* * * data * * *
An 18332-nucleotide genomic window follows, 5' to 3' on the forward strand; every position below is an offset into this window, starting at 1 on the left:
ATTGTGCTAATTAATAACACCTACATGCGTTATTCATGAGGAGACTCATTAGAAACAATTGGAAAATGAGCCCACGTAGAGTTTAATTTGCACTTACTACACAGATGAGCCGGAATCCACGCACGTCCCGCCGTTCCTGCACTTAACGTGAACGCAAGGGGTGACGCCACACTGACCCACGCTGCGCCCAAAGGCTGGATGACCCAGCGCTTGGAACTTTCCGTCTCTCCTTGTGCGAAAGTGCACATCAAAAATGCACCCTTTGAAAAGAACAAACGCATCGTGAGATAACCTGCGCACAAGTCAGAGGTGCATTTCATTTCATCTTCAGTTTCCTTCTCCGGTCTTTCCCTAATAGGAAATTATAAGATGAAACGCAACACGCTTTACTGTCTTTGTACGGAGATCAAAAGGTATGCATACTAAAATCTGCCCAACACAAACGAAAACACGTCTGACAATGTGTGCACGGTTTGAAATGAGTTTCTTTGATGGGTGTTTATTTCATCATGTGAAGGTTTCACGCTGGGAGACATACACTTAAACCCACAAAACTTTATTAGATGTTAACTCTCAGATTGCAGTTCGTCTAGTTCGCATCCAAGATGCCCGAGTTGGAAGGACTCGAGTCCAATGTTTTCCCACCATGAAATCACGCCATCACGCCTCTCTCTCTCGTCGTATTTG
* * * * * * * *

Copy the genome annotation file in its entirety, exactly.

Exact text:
An 18332-nucleotide genomic window follows, 5' to 3' on the forward strand; every position below is an offset into this window, starting at 1 on the left:
ATTGTGCTAATTAATAACACCTACATGCGTTATTCATGAGGAGACTCATTAGAAACAATTGGAAAATGAGCCCACGTAGAGTTTAATTTGCACTTACTACACAGATGAGCCGGAATCCACGCACGTCCCGCCGTTCCTGCACTTAACGTGAACGCAAGGGGTGACGCCACACTGACCCACGCTGCGCCCAAAGGCTGGATGACCCAGCGCTTGGAACTTTCCGTCTCTCCTTGTGCGAAAGTGCACATCAAAAATGCACCCTTTGAAAAGAACAAACGCATCGTGAGATAACCTGCGCACAAGTCAGAGGTGCATTTCATTTCATCTTCAGTTTCCTTCTCCGGTCTTTCCCTAATAGGAAATTATAAGATGAAACGCAACACGCTTTACTGTCTTTGTACGGAGATCAAAAGGTATGCATACTAAAATCTGCCCAACACAAACGAAAACACGTCTGACAATGTGTGCACGGTTTGAAATGAGTTTCTTTGATGGGTGTTTATTTCATCATGTGAAGGTTTCACGCTGGGAGACATACACTTAAACCCACAAAACTTTATTAGATGTTAACTCTCAGATTGCAGTTCGTCTAGTTCGCATCCAAGATGCCCGAGTTGGAAGGACTCGAGTCCAATGTTTTCCCACCATGAAATCACGCCATCACGCCTCTCTCTCTCGTCGTATTTG